Thomas Sutcliffe: We should relish forgotten art

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The Independent Online

Coverage of the Hayward Gallery's new exhibition How to Improve the World - drawn from the Arts Council Collection - has understandably tended to emphasise what you might call its curatorial coups - the Bridget Riley, bought for a snip, or the Turner Prize-winning artist, acquired years before his art world apotheosis into Recognised Good Thing. That's the strongest narrative here obviously - an underfunded and entirely altruistic operation nipping in below the radar to build a matchless collection of British art. Check out the Hayward website for the exhibition and its timeline does something similar.

If it's the 1940s then it must be Bacon and Bomberg. And if it's the 1970s then check out this early Gilbert and George or Patrick Caulfield's image of the apogee of interior chic - Dining Recess, in which moulded polypropylene chairs surround a circular table beneath a globe light. Sharing space with these images you'll find period details - Mrs Thatcher, say, or the Channel 4 logo - which reinforce the sense that the artworks on display are simultaneously timeless (their presence testifies to the collection's success at picking winners) and timely (they are as much a part of the historical record as press photographs or commercial ephemera). We expect good artworks to pull this trick off and we expect a good art collection to be able to spot the ones that do. And the Arts Council collection also seems to expect this of itself.

"Through its policy of adventurous and timely acquisitions, responding rapidly to developments in artistic practice, the Arts Council Collection is exemplary in its scope, vitality and eminence", they write in an overview of their purpose. This is the collector as cat-burglar - pocketing the jewels before the fat cats even turn up. But fascinating as the Hayward exhibition is as a retrospective of the vitality of British art over the last 60 years, and impressive as some of its hits have been, I can't help feeling that the "mistakes" of such a collection may be as interesting and valuable as its successes.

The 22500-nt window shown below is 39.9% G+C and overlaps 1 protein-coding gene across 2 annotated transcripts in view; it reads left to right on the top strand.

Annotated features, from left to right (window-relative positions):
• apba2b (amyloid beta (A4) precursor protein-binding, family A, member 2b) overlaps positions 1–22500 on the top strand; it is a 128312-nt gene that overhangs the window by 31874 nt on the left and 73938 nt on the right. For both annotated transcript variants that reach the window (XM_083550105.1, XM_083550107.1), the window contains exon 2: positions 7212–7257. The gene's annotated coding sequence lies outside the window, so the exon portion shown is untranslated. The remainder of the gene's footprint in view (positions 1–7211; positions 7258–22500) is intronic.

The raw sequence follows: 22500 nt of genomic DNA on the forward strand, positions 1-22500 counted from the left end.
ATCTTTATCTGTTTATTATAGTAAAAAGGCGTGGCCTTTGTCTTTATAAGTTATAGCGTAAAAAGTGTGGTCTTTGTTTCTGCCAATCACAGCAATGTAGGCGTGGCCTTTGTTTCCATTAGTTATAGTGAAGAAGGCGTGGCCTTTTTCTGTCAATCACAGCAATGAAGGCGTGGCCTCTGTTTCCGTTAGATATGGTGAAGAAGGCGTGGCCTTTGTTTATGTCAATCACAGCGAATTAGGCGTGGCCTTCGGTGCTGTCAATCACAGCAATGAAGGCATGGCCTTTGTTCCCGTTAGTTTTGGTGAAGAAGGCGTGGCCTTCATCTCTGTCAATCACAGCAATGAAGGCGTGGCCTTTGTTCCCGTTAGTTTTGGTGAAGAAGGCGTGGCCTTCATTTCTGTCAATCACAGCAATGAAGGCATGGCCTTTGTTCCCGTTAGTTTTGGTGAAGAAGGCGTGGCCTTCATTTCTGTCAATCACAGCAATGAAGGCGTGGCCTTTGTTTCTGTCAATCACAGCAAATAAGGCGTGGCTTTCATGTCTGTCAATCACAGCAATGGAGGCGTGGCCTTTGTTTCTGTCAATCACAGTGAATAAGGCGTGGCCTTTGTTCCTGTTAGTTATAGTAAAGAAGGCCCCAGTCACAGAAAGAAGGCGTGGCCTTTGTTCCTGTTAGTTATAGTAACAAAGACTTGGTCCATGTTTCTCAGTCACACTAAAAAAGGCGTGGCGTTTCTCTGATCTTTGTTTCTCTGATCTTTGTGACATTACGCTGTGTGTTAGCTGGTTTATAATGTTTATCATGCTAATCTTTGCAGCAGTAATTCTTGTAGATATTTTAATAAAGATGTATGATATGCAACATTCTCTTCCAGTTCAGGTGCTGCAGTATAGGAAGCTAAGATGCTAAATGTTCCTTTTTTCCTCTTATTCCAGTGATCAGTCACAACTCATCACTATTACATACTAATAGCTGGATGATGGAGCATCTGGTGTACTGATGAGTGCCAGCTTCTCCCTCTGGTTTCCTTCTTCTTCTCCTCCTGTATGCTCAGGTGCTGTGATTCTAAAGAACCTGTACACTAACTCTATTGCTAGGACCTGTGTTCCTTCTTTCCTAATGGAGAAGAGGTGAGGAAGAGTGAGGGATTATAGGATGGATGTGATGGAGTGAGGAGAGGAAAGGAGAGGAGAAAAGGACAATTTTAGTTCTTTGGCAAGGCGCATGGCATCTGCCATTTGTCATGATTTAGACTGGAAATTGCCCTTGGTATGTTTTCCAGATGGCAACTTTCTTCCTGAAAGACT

Acquisitions by the Arts Council Collection are chosen on the basis of the recommendations of a rotating committee, which insulates it from the kind of charges that have been levelled at the Turner Prize. If it is prey to the whims of a self-perpetuating elite, then the effect will at least be diffused by a regular change of personnel. But whatever the composition of the panel - and however insulated it might be from art world special interests - it is inevitably going to be susceptible to one widespread prejudice: that the future will be just as interested in us as we are. To put this another way artists are likely to be selected for inclusion in the collection because those spending its modest purchasing budget think they have some kind of future. Anything else would be rather perverse, after all.

And yet everyone making the decisions must know that the majority of the works they select will fall by the wayside - as far as posterity is concerned. This is not always because they are more mediocre than we might recognise at the time but sometimes because they are simply unlucky (an element of cultural life which doesn't always get the credit it deserves). For countless reasons unconnected with inherent talent one artist will blossom into florid and propagated reputation while another withers and is forgotten. Unfortunately, since our view of the past is just as self-centred as our view of the future, it's all too easy for us to ignore the fact. We see the 1940s as Bomberg and Bacon... not their now neglected contemporaries who may well have loomed larger at the time. The simple fact is that any contemporary selection from a historical collection like that of the Arts Council is a kind of vanity.

We're inclined to select the works that point interestingly towards us - our judgements and our concerns - and ignore those that don't. And because such choices further cement reputations (and generate "influence" - by which contingent success comes to seem something destined and ineluctable) they help to mask the truth of a particular period's culture - which is always more variable and contradictory than we remember. The good thing about the Arts Council Collection is that much of the hard evidence has been accumulated; the bad thing is that it is difficult for anybody but an art scholar to see it, and even they are likely to bend to the popular and established perceptions about the unfolding timeline. What would be interesting now, to supplement the Hayward's exhibition of the best of the collection, is a kind of Salon des Oubliés - a tribute to our sustained cultural amnesia. It would involve all the "mistakes" and career cul-de-sacs of the past and usefully remind us how vulnerable our current certainties are.

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